Before I knew it about two hours had gone talking…about politics, world events, rice krispie treats. Tania and her parents have lived all over the world and all three are incredibly smart and interesting people. I hate to compare the evening to a night with my Peruvian family because things are just so different, so I won’t. It was refreshing, though, to sit around with friends and family and exchange ideas and opinions about things happening outside of the bubble of my little town. We ended up staying there the whole night continuing to talk and then we watched part of a movie, Volver, before going to sleep.

The next morning Tania’s dad made a spanish tortilla, or omelet, which has eggs, potatoes, peppers and onions. They had a week-old Sunday Post that her parents had brought, and we sat around for almost three hours (!) reading the paper, sipping on coffee, and eating a delicious brunch. It felt so much like home, it was almost dangerous because it made me not want to leave. Once in a blue moon you meet people who make you feel so good to be a part of this world and a part of this race. I know that sounds uber-cheesy, but they had no reason to take us in and treat us like three more members of the family, especially considering it was a rare time for them to spend with each other, but that is exactly what happened. By the time I left on Saturday afternoon, I felt like I was saying goodbye to friends I had known for years. As a peace corps volunteer, having spent the last six weeks feeling quite alone in the world, I cannot explain how much that meant to me and my two friends, I can only say it and hope that somehow it can be understood, and hope that someday I have the opportunity to do the same.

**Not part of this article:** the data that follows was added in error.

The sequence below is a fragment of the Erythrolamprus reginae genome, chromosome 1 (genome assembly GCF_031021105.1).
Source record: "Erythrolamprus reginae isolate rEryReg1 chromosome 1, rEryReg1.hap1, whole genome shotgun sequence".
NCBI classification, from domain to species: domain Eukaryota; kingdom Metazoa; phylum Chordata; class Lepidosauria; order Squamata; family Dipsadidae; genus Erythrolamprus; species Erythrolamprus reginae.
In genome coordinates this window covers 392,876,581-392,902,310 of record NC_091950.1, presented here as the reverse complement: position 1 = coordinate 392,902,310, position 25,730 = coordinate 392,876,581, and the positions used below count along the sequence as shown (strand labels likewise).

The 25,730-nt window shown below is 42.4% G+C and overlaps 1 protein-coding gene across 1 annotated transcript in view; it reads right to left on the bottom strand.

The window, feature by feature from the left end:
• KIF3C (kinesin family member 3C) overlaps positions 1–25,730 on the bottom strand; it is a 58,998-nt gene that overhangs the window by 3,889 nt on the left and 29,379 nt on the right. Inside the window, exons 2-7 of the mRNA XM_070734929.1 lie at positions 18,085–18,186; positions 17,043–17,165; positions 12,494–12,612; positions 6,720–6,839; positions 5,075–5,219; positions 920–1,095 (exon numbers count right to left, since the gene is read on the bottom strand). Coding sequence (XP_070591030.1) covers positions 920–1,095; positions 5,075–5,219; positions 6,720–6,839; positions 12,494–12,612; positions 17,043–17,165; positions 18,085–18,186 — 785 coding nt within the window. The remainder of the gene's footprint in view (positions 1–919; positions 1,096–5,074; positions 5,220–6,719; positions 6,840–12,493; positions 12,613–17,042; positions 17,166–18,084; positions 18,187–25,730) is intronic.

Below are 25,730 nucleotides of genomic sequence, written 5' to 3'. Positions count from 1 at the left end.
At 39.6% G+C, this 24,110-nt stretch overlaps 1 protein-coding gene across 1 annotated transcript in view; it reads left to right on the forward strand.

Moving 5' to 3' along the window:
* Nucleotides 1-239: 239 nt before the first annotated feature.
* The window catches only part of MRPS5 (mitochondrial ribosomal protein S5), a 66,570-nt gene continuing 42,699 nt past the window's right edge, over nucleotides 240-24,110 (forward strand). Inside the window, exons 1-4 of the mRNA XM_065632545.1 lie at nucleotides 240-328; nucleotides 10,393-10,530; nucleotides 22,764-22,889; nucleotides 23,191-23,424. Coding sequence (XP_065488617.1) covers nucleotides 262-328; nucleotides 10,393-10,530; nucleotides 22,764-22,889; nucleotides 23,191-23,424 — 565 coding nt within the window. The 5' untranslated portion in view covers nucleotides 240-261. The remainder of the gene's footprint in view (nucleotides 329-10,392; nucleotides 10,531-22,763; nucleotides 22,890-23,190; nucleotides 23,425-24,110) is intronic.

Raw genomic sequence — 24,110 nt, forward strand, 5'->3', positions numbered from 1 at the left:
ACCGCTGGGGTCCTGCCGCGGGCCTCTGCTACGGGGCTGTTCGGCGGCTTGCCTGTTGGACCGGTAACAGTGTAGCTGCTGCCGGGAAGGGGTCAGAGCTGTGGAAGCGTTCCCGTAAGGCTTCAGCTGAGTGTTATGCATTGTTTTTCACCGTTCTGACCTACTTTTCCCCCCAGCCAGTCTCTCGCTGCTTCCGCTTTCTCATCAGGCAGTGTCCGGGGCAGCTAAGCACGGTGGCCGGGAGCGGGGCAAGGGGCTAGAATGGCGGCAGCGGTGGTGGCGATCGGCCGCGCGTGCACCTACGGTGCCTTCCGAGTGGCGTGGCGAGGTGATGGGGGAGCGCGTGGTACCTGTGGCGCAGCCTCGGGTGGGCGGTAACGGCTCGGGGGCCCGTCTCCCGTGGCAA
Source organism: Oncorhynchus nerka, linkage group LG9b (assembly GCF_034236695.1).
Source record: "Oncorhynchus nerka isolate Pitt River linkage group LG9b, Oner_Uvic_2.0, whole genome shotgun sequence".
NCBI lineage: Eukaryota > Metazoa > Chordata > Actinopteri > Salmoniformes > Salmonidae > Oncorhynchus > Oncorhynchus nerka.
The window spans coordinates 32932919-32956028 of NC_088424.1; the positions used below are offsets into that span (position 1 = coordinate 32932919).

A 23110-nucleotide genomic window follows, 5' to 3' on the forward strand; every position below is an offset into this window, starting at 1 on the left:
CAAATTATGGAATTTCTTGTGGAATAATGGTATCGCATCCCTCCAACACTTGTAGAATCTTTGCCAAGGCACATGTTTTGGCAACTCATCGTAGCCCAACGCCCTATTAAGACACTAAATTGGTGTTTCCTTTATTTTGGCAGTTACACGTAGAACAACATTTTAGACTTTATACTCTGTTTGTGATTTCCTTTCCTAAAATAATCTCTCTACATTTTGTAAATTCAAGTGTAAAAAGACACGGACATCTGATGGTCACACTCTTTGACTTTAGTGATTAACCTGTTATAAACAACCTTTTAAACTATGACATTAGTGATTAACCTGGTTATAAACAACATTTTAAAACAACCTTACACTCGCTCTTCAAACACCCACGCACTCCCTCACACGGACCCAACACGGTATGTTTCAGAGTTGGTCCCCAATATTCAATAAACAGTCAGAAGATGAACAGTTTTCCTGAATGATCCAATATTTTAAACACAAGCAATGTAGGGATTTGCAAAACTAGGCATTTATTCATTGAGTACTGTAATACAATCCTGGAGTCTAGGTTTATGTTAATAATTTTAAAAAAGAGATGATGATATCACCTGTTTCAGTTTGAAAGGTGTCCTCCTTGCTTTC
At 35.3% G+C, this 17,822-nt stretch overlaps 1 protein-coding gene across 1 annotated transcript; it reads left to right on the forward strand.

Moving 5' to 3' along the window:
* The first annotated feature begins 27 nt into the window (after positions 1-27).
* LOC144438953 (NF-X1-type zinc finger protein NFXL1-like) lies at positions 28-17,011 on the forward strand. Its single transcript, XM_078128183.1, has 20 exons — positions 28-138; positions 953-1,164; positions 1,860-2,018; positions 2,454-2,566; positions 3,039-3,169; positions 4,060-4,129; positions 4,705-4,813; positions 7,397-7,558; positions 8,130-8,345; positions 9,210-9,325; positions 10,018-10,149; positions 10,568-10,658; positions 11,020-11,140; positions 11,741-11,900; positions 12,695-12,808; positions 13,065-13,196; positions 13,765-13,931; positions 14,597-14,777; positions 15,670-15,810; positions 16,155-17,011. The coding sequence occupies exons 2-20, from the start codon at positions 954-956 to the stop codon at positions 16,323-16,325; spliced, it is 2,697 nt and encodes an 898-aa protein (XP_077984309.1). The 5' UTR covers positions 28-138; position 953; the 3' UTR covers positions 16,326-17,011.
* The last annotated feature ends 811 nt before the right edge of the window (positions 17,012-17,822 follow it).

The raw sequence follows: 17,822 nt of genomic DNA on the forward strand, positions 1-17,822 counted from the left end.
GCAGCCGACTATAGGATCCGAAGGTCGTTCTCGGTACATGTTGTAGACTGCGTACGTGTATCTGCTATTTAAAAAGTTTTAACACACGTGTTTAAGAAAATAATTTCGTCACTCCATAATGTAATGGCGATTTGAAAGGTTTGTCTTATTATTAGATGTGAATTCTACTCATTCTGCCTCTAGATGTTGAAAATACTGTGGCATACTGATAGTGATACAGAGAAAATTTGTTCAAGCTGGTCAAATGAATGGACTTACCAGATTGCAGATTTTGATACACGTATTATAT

Yom Kippur: Part Dos

September 24, 2007 at 5:40 pm | Posted in family, food, Peru | Leave a comment

I broke the fast Saturday night with chicken, yuca, and a tasty ginger sauce. Not your typical break-fast, but it was still a good meal. On Sunday I headed out to Yanacoto to visit my old family. I managed to get on the wrong combi in Lima and it took me a good three hours to get out there (usually takes two), but I finally made it. It was SO. GOOD. to see my family from Yanacoto. I did not realize how close I became to them, or how much I love them, until going back and feeling like I was home (not as much as your home, mom and dad, but you know what I mean). I managed to see seven of the eleven Yanacoto families and they couldn’t have been more warm and welcoming and happy to see a familiar gringa face. They have new gringos now (or, aspirantes) but they miss our group so much. I spent at the least a half hour with each family which really ate into my time there but everyone wanted to know how all the volunteers of Peru 9 are doing in their new sites. The new volunteers seem to be settling in and adjusting really well which was good to see.